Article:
h + 2 ohhhhs
that would be water, people. the subject is water. water, specifically, for the birds.
oh no, they moan. she’s at it again. the bird lady is flapping her wings. she’s squawking, she is. she’s going round and round like a broken bird record.
now, now, good people. calm down in your nests. this won’t be a lecture. more like a soft little nudge of the gentlest elbow. it’s just that the news is so stunningly good. and so stunningly simple.
for years i have heard my bird-loving mama cajole and remind, put out the water. well, you know how things go when your mother reminds. you forget. you get busy. you don’t do what she says.
but my bird buddy, that tim joyce fellow i told you about. the one i am talking to for my birdscaping story.
well, he said, ‘put out the water.’ and somehow i listened. actually, barbara the wiser (aka my mother) gets due credit here.
see, at the fancy bird shop they sell all sorts of gizmos for giving your birds plain old tap water. and the pricetags for these thingies? they start at $49.99 and go skyward from there.
well, ol’ barbara the wiser she never met a gizmo she thought that she needed. so she rummaged around, down in the basement, in the garage, and she came up with a banged-up plastic plant saucer that would do just the trick.
years back i had put down the cash for one of those water heater-upper coils; the problem was, since we moved here four years ago i wasn’t sure if i’d seen the darn coiled thing.
presto, it was, believe it or not, in the logical place, right there in the garage, nestled with other bird things, next to the garden things.
so, my mama, she plugged it in. just plain old tap water, the coil, the saucer.
and what to our wondering eyes did appear?
listen up, people, this is the good part: birds by the dozens, birds by the flock.
it is as if some magic elixir was out there in the saucer. some bird cocktail that’s got them all chirping. yo, they are warbling, one to the other, there’s water on maple. take a dive, take a drink. or some bird flutter like that.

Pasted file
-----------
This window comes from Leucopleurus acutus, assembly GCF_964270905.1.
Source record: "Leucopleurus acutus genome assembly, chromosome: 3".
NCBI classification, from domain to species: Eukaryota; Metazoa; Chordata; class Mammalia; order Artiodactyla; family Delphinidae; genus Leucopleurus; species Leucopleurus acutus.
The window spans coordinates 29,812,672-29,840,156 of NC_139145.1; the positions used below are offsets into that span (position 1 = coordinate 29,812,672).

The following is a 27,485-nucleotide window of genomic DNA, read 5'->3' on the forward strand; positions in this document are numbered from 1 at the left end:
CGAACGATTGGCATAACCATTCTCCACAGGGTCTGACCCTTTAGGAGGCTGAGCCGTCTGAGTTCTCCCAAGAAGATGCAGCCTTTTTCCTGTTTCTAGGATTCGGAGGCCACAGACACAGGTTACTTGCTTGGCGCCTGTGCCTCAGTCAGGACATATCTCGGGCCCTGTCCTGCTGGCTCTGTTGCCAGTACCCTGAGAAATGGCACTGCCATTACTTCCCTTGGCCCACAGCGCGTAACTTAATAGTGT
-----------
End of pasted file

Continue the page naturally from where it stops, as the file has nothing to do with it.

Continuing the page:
so the moral of this little tale is no more than this: if you want the birds, put out the water.
more essential than seed. cheaper, by far. all you need is a tap and a spigot, a saucer, and a means to keep it from turning into a big block of ice.
certainly, you could pop for one of those coily gizmos. i haven’t seen one for less than $49.99. or, try one of these, nearly for free:
barbara the wiser heats up a kettle of boiling water and pours it atop the ice that’s formed overnight.
the fine folk at the cornell lab of ornithology, about the smartest bird folk in the land, suggest putting an ordinary lightbulb into a flower pot, and then setting the saucer of water on top of the pot. the bulb, plugged in and turned on, mind you, will put off enough heat to keep your bird bar ice-free and fluid.
a few other watery bird things you might want to know: the no. 1 reason a bird needs its water, is not simply for drinking but rather for bathing. yes, it’s true. a bird stays warm under its feathers. but for optimum fluffing, the feathers need to be clean. a bird with clean feathers is a bird who is cozy and warm. a bird in need of a bath is a bird who can’t fluff his feathers.
finally, you might love this little bit, a bird as it breathes exhales moisture with each little breath. i don’t yet know how many breaths a bird has per minute. but i’m hot on the trail of that little bird fact. for now, just know, that your bird it needs water. you do not want dehydrated birds tipping and flopping all over your world.
more to come. for now, class dismissed….
Wow, I’m going to try this today. Even a tend-to-be-lazy-when-it-comes-to-birds person like me should be able to master this one. Will let you know the results.
I’ve become somewhat of a bird lover ever since a hummingbird built her golfball-sized nest three years in a row just outside my door (she came back to the same place each time). Since then, birds of all sorts have flocked to my front courtyard and birdhouses are a staple around here. One year a little finch built her nest in the wreath hanging on my front door. We truly had a ‘bird’s eye view’ through the peephole and watched those beautiful little eggs hatch and then witness the babies take their first flight to the tall trees. These mother birds are a study in faithfulness and even though I put out food and water during nesting season, I’ve neglected them in the winter months thinking they flew to warmer places. Not so any longer! I’m heading out to the garage right now …